Damn that adware

Tony pointed me to an interesting article on Charles Wright’s Bleeblog about “Zero-Day holes” — security flaws that may have been in products forever, with not even the manufacturer knowing. Not entirely surprising I suppose. From time to time we hear of some research company telling us about the latest problem they’ve found in Windows or Internet Explorer, and that Microsoft has issued a patch. But it’s not always the white hats that find the flaws.

Some are dumping IE and moving over to Firefox for their web browsing. I’ve certainly considered it too, since the kids hit some games web site last week that installed some horrible Gator/Gain adware. Bleuch. Firefox looks pretty good, with only a couple of gotchas evident from my experimenting.

  • it continually asks to confirm the proxy password at work (though it’s fine in this regard at home)
  • some foolish web sites the kids like (eg Nick Jr) use weird-arse plug-ins that are only IE compatible.
  • it only displays the first few words in title attributes

What every web browser needs is some kind of lockdown mode, where you tell it “You’ve got all the plug-ins you’re getting” (eg Flash, Shockwave, PDF, maybe RealPlayer at a pinch). “You can display Java applets, run Javascript, play movies and sounds, and that’s your lot mate. No file downloads, no popups, no ActiveX, no sodding Gain time and password sychronising BS, nothing else. Ever.” Firefox may come close, or I suppose I could go fiddling with browser and Windows permissions to attain that level of safety under a “kids” logon, but I haven’t got around to investigating it yet.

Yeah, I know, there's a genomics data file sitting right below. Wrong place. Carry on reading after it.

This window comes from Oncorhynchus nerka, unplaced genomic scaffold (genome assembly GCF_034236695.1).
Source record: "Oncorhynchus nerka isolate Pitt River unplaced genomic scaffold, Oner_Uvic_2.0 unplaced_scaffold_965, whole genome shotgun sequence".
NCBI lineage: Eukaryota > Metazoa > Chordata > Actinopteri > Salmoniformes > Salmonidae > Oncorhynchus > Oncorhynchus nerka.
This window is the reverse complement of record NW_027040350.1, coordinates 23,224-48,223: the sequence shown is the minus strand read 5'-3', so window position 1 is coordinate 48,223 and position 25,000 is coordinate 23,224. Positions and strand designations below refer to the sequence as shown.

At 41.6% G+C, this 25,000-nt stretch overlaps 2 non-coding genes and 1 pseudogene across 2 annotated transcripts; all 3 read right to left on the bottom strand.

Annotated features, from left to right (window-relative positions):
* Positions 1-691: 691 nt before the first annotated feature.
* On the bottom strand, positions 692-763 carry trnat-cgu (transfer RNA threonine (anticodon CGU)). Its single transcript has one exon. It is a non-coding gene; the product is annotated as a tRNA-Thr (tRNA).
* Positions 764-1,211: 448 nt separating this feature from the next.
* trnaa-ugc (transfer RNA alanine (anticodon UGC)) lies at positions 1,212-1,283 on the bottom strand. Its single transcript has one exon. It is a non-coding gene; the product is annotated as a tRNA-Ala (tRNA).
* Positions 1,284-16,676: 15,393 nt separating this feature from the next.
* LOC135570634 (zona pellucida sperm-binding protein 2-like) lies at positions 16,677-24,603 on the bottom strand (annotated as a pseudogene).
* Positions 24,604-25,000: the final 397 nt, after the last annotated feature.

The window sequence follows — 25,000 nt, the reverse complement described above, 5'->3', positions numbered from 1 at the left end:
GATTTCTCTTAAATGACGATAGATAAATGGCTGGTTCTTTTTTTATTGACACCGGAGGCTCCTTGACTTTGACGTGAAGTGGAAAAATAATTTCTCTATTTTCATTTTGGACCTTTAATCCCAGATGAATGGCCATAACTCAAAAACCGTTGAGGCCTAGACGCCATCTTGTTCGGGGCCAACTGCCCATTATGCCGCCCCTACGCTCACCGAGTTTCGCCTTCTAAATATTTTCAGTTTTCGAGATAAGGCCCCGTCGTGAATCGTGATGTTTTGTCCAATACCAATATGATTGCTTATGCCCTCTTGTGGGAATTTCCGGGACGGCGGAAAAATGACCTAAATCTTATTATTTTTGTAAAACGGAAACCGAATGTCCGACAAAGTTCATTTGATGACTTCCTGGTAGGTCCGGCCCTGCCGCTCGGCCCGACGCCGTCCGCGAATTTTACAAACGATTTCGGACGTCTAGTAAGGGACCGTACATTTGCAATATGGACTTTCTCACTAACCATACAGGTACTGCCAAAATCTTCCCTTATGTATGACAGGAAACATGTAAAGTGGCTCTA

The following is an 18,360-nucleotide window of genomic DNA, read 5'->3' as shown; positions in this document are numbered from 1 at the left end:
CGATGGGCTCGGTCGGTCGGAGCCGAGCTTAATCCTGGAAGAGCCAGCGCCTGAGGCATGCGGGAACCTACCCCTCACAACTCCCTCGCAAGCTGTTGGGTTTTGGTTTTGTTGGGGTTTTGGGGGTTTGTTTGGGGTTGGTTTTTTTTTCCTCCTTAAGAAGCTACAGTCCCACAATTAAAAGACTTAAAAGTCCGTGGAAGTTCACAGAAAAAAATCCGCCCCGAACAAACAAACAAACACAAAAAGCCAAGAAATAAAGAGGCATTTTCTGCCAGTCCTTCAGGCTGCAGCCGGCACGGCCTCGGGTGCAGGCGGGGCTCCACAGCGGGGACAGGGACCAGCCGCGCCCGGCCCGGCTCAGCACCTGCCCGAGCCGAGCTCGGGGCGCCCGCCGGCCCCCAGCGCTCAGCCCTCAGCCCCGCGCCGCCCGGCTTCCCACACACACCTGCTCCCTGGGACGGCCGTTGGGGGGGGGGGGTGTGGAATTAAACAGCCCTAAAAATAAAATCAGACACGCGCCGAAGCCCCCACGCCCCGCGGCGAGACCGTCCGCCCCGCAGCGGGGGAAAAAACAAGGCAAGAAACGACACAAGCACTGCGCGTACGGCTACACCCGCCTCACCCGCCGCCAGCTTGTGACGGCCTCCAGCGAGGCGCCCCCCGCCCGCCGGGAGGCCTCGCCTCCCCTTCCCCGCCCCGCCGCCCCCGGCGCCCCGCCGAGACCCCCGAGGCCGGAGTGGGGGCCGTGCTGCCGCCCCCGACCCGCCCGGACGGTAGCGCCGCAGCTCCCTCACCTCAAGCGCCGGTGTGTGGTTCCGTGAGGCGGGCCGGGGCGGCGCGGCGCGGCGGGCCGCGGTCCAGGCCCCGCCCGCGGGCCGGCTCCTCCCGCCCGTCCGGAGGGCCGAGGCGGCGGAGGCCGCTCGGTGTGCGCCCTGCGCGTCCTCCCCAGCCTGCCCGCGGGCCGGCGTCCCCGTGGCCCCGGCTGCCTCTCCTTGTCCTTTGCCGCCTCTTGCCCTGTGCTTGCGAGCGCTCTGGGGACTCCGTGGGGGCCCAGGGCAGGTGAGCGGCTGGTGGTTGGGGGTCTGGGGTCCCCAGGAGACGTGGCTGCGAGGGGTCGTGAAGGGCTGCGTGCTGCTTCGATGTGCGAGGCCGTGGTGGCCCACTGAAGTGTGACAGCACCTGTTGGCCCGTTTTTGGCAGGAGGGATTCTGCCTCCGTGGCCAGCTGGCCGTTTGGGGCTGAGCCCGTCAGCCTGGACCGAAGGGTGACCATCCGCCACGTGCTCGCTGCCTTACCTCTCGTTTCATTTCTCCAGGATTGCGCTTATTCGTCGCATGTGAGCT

By Daniel Bowen

Transport blogger / campaigner and spokesperson for the Public Transport Users Association / professional geek.
Bunurong land, Melbourne, Australia.
Opinions on this blog are all mine.

7 replies on “Damn that adware”

As I currently doing a web programming course, I’ve used just about every browser that exists (to test various W3C technologies which are supported by some and not by others). They all do some things well and some things extremely crappily (ever tried to debug javascript in IE? – don’t, just go straight to Mozilla).

I’m currently using SpywareBlaster to stop nasty pop-ups and the like from installing themselves on my machine. It seems to be working nicely. You can get it from

I am using firefox because my boyfriend introduced it to me, and it is much better in many ways, but since i am not a techhead i won’t be able to tell you these better ways, only it appeals asthetically to me and my blog looks better in that browser compared to explorer. You should try it. chau

I prefer Opera over Firefox, mostly because of the mouse gestures (rapid right-click left-click to go back a page is immensly useful)
Still have Firefox installed of course, and every so often have to go back to IE for certain sites, but that is happening less and less now

I like Firefox a lot – mostly because I get exactly the same browser experience under Linux and Windows (which is important to me as I use Linux at home and Windows at work).

Firefox has great base functionality, but is also extensible through it’s own plugin system. If you want mouse gestures (for example), there are four plugins to choose from.


Try MyIE2 or Avant – both of them ALMOST 100% compatible with IE plugins, have pop-up and spyware blockers, and are free. They also allow tabbed browsing and are pretty bug free in comparison to other software. That said, running Spybot is a good idea.

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